For a moment she hesitated. The Prince, anticipating her desire to speak, rose at once to his feet. You bring with you the first sunshine we have seen for many days. I have heard of Mr. Kingley, through the unfortunate death of a relative, is now the Earl of Dorminster—Mademoiselle Karetsky. Nigel, as he made his bow, was conscious of an expression of something more than ordinary curiosity in the face of the girl who had herself aroused his interest.

Will you and my dear friend here," she added, turning to the Prince, "take coffee with us afterwards? I shall then introduce you to my father. Oscar Immelan you both know, of course. They murmured their delighted assent, and she passed on. Nigel watched her until she took her place at the table. The Kolchekoffs lived on their estates, and as a matter of fact we never met.

Naida has gone over to the people, though, body and soul. I wonder whether I have done well or ill in making you two acquainted. Nigel felt a sudden desire to break through a certain seriousness which had come over his own thoughts and which was reflected in the other's tone. He shrugged his shoulders slightly and filled his glass with wine.

But seriously, my quarrel with Naida is one of prejudice only. She is the confidante and the inspiration of Matinsky, and though one realises, of course, that so long as there is a Russian Republic there must be a Russian President, I suppose I should scarcely be human if I did not hate him. The disparity of years, you see, is not so great. Matinsky, however, is married to an invalid wife, and concerning Naida I have never heard one word of scandal.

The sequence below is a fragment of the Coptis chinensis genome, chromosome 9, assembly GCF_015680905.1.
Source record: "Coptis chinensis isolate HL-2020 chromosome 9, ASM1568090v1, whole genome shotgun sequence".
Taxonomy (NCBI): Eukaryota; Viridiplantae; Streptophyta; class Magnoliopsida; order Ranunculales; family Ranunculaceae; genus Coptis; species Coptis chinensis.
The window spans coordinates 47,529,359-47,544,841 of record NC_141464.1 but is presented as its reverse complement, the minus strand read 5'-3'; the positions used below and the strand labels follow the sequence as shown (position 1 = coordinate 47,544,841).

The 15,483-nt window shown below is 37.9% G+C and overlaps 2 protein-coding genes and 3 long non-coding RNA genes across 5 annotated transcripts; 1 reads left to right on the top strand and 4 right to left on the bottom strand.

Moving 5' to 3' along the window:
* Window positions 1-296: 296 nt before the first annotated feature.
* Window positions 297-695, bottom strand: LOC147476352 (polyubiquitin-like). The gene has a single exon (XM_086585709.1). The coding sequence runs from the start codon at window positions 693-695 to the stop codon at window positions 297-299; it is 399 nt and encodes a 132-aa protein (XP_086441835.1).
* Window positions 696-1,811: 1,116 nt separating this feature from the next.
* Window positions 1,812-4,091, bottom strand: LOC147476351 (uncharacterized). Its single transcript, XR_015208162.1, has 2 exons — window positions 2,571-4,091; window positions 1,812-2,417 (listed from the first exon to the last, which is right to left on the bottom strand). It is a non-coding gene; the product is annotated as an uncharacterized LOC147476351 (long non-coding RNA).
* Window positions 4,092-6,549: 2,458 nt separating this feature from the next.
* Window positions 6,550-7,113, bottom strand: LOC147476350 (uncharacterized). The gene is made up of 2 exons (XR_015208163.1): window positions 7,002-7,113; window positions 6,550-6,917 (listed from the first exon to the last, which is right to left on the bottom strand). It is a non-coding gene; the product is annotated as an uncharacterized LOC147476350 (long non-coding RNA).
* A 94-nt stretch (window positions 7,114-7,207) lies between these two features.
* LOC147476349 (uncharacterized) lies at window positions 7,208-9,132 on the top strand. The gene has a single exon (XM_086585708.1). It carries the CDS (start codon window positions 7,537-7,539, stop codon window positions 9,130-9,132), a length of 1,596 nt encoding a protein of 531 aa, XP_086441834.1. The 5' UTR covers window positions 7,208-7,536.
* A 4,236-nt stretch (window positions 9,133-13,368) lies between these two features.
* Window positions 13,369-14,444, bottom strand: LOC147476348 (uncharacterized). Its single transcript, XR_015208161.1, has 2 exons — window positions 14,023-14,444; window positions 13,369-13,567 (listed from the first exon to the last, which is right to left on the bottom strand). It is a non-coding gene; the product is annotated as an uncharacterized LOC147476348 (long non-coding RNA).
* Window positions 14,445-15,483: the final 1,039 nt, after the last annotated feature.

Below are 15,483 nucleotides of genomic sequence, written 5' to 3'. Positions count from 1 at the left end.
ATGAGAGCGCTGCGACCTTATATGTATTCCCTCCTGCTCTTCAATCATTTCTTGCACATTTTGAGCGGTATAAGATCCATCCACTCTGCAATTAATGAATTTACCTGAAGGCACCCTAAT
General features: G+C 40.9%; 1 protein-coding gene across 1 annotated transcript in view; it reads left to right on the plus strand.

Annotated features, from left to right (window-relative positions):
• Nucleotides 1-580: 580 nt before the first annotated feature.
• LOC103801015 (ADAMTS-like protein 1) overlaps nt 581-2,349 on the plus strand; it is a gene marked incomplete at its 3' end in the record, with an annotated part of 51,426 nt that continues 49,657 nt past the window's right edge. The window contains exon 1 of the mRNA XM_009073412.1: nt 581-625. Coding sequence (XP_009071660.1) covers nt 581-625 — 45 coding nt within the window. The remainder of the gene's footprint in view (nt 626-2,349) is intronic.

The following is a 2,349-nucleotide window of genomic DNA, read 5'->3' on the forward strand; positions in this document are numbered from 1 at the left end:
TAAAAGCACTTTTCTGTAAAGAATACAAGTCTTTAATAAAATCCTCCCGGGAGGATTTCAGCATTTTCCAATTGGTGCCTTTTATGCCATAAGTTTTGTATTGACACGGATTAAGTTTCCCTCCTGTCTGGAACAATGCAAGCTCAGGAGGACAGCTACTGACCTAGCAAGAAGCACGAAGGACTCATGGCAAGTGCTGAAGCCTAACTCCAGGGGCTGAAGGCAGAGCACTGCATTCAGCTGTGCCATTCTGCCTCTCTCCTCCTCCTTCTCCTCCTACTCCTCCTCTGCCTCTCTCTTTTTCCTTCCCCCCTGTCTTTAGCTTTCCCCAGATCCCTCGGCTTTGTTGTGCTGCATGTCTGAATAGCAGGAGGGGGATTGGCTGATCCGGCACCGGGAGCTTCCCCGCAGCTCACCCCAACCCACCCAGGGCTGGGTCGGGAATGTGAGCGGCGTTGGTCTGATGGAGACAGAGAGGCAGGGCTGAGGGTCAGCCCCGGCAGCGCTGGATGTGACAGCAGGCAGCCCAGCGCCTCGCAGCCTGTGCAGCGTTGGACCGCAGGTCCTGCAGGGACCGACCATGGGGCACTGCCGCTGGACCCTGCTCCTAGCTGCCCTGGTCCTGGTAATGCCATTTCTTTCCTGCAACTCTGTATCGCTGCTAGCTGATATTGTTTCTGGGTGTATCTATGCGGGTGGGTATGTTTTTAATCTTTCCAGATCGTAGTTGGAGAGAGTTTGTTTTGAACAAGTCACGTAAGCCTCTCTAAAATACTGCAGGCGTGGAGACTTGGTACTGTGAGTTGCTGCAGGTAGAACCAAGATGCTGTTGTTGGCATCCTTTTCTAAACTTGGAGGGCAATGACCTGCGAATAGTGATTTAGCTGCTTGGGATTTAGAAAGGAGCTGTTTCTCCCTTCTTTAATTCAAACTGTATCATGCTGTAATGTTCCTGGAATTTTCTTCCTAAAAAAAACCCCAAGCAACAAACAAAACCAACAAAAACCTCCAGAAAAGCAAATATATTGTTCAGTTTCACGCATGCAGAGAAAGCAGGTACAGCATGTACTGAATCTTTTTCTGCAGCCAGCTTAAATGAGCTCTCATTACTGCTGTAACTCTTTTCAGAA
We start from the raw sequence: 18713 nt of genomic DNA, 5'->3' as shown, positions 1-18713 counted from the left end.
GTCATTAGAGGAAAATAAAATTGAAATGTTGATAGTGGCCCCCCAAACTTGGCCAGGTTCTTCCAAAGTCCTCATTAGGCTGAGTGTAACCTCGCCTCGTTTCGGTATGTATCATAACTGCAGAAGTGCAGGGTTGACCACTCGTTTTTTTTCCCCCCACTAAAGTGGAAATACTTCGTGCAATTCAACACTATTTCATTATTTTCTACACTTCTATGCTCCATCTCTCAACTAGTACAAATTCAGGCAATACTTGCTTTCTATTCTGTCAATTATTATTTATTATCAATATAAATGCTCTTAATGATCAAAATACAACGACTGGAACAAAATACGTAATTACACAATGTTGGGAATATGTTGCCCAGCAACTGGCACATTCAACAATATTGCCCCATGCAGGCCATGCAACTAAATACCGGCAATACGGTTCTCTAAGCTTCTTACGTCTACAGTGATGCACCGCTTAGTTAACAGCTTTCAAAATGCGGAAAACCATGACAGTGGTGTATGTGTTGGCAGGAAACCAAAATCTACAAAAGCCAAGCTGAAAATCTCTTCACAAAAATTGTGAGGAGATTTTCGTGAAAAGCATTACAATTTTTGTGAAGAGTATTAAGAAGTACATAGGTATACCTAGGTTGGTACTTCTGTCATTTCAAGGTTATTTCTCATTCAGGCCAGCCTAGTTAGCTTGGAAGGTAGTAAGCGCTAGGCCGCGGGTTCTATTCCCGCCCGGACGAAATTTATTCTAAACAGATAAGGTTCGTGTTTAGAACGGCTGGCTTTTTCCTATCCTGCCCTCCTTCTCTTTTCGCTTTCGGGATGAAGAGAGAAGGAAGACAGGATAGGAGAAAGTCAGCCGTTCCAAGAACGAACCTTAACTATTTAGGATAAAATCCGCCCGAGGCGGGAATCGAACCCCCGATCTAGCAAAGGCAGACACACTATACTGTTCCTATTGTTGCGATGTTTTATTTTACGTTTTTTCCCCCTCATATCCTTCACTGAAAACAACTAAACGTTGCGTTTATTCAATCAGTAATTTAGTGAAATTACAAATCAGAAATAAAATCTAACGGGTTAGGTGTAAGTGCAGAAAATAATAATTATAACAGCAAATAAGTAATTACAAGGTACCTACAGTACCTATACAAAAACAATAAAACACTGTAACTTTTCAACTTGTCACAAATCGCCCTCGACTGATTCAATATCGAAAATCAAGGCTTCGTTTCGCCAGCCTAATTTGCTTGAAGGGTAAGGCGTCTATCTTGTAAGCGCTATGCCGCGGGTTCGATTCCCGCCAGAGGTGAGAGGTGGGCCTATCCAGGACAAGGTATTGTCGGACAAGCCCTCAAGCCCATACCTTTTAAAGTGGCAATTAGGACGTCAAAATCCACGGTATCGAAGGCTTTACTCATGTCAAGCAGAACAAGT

But this much is certain. Matinsky has the blandest confidence in her judgment and discretion. She has already been his unofficial ambassador in several capitals of Europe. I am convinced that she is here with a purpose. But enough of my country-people. We came here to be gay. Let us drink another bottle of wine. The joy of living seemed for a moment to reassert itself in Karschoff's face.

His momentary fierceness, reminiscent of his Tartar ancestry, had passed, but it had left a shadow behind. Our Bond Street lament finds its proof here. Except for their clothes—so ill-worn, too, most of them—the women here remind one of Blackpool, and their men of Huddersfield. I am inclined to wish that I had taken you to Soho. Nigel shook his head. His eyes had strayed to a distant corner of the room, where Naida and her two companions were seated.

A couple of generations and a little intermarriage may put things right. A Chancellor of the Exchequer with genius, fifteen years ago, might even have prevented it. This is the class whom you left to gorge,—the war profiteers. I hope that whoever writes the history of these times will see that it is properly illustrated. In the lounge, they had barely seated themselves before Naida, with her father and Immelan, appeared.

The little party at once joined up, and Naida seated herself next to Nigel. She talked very slowly, but her accent amounted to little more than a prolongation of certain syllables, which had the effect of a rather musical drawl. Her father, after the few words of introduction had been spoken, strolled away to speak to some acquaintances, and Immelan and the Prince discussed with measured politeness one of the commonplace subjects of the moment.

Naida and her companion became almost isolated. I remember that he attracted me. He represented a class of Englishman of whom I had met very few, the thinking aristocrat with a sense for foreign affairs. It was some years ago, that. He remained outside politics, did he not, until his death?